Friday, July 6, 2012

Why are you THERE?

Several people have inquired why we’re in the middle of Ontario on our boat, and why we aren’t on Lake Erie, or the St. Lawrence Seaway, or aren’t going to Montreal.


The Great Loop journey has a number of choices to be made along the route, and each boat crew makes decisions about what suits their interests and where to spend their time. Some folks spend just a week or two in the Chesapeake Bay, for example, while others may spend a month or more.


Once at the north end of the Hudson River in New York, numerous options present themselves. The two most popular choices involve going north on the Champlain Canal or west on the Erie Canal, then north from there on the Oswego Canal to Lake Ontario.

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More than 90% of Loopers take one of those two routes. A tiny percent continue west all the way to the end of the Erie Canal. Most of those are folks who don’t have passports and can’t enter Canada, or know people who live on Lake Erie they plan to visit, or are interested in seeing cities like Cleveland and Detroit by water.


For the majority who skip Lake Erie, it’s mostly a matter of time allocation.  You can take the longer route and see  spectacular places like the Champlain and Rideau Canals, Montreal and Ottawa. For boats arriving in New York much after the first of June, or later, the Erie and Oswego Canals,  traveling directly to the Trent-Severn Waterway and on to the Georgian Bay and North Channel may be the best route.

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Georgian Bay and the North Channel  along the north shore of Lake Huron are considered by a good percentage of folks who complete the Loop to be the most gorgeous stretch of the whole trip. You can take your time and dawdle through this area (as we will), if you arrive early enough.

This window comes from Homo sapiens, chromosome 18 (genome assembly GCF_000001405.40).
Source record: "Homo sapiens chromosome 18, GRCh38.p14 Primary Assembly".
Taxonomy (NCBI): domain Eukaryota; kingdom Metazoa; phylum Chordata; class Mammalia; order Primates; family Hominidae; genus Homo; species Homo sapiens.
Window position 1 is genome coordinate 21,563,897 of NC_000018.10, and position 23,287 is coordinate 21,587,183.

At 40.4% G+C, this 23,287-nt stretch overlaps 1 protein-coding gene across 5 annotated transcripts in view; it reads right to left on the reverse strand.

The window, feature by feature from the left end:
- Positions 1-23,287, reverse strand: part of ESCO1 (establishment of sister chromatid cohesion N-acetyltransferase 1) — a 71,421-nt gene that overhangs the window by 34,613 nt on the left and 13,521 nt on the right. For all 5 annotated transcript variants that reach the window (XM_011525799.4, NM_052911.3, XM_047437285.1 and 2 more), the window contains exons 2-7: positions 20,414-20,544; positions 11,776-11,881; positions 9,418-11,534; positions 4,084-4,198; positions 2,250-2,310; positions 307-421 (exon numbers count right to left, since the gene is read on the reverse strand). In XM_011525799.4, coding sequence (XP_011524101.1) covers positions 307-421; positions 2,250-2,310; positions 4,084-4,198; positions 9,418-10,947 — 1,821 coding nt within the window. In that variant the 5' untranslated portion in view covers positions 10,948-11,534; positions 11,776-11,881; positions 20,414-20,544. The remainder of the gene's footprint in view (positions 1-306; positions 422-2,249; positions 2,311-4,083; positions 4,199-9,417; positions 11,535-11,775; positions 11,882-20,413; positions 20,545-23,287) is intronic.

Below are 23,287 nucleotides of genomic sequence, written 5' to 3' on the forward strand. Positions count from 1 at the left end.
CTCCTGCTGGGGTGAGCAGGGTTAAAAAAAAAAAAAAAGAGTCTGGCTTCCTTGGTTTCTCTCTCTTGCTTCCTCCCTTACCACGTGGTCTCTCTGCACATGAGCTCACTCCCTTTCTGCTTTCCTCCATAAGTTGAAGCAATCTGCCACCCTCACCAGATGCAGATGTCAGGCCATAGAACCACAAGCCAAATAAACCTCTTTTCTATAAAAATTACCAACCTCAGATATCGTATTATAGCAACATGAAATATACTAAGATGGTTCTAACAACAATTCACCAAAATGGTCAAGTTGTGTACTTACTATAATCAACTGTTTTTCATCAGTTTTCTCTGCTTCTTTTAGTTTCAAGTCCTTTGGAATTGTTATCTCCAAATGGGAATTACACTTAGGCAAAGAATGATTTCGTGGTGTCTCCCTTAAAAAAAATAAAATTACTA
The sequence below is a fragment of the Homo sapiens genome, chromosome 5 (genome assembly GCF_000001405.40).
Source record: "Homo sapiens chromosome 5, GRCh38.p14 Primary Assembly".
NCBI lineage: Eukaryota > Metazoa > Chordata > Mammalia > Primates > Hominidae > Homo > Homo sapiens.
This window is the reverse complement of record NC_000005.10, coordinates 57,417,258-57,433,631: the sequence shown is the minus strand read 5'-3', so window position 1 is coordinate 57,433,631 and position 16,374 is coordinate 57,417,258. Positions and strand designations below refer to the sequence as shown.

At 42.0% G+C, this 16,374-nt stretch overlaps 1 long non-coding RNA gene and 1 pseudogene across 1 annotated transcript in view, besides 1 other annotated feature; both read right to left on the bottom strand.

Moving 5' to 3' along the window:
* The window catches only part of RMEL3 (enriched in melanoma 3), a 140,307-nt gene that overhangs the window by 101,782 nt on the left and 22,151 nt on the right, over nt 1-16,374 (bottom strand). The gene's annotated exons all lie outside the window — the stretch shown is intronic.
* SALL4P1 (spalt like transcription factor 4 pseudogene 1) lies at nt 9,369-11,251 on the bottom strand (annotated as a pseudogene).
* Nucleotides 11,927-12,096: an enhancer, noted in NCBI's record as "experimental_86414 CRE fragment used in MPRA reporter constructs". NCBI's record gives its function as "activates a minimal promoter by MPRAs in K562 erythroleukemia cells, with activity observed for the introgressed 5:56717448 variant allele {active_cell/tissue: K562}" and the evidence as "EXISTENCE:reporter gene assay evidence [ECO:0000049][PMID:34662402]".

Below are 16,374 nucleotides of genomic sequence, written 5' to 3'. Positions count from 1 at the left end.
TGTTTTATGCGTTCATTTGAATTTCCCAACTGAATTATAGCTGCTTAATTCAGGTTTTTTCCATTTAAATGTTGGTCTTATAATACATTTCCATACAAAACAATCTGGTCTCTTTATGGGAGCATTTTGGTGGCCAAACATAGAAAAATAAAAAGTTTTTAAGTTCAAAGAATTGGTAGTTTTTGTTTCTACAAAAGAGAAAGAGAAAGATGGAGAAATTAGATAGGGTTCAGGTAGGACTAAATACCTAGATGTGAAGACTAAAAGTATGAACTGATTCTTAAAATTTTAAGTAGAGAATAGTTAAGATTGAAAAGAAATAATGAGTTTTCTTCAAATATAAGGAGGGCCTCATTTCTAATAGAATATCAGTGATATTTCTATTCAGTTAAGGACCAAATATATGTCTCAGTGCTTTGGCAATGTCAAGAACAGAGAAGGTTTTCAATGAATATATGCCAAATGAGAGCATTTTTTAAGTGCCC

Many people take the route we’re taking this year, then return to the area another year to do something called the Downeast Loop. That Loop covers 2,400 nautical miles and includes Montreal, Quebec City, Gulf of St. Lawrence, Halifax, Nova Scotia and the northeast Atlantic coast from Maine back down to New York.  We think this Loop sounds fascinating and beautiful, but the season for it is very short as it’s so far north that marinas and fueling stations are only open June through sometime in September.  This works best for people who can take more than one year to do the Loop.


A large percentage of Loopers make their trip on a boat that travels in the 6 – 9 knots per hour range, even those who are in boats (like ours) that can go faster. The reasons for this choice usually revolve around the comfort of the boat and the cost of fuel.  Some travel faster in segments they find less interesting, or in the open water stretches, so they can spend more time in other places or go to on more side trips. The choices are endless.


Most sailboats, and some larger motor vessels, have too deep a draft to do the Trent-Severn Waterway on which we’ve been traveling the past two weeks. Those boats are required to sign a liability wavier if their draft exceeds 5 feet. The shallow water is also an issue on the Georgian Bay and North Channel. So deep draft boats have to go out on the open water of  the Great Lakes instead of the Trent-Severn, Georgian Bay and North Channel, which happen to also be more scenic than being in the middle of a Great Lake with no shoreline in sight, and more protected from bad weather.


So now you know why some of our SPOT satellite messages make it look like we’re 50 miles from shore, unless you take the time to zoom in and see we’re actually on a convoluted waterway just north of Lake Ontario, soon to be along the north eastern shore of Lake Huron.

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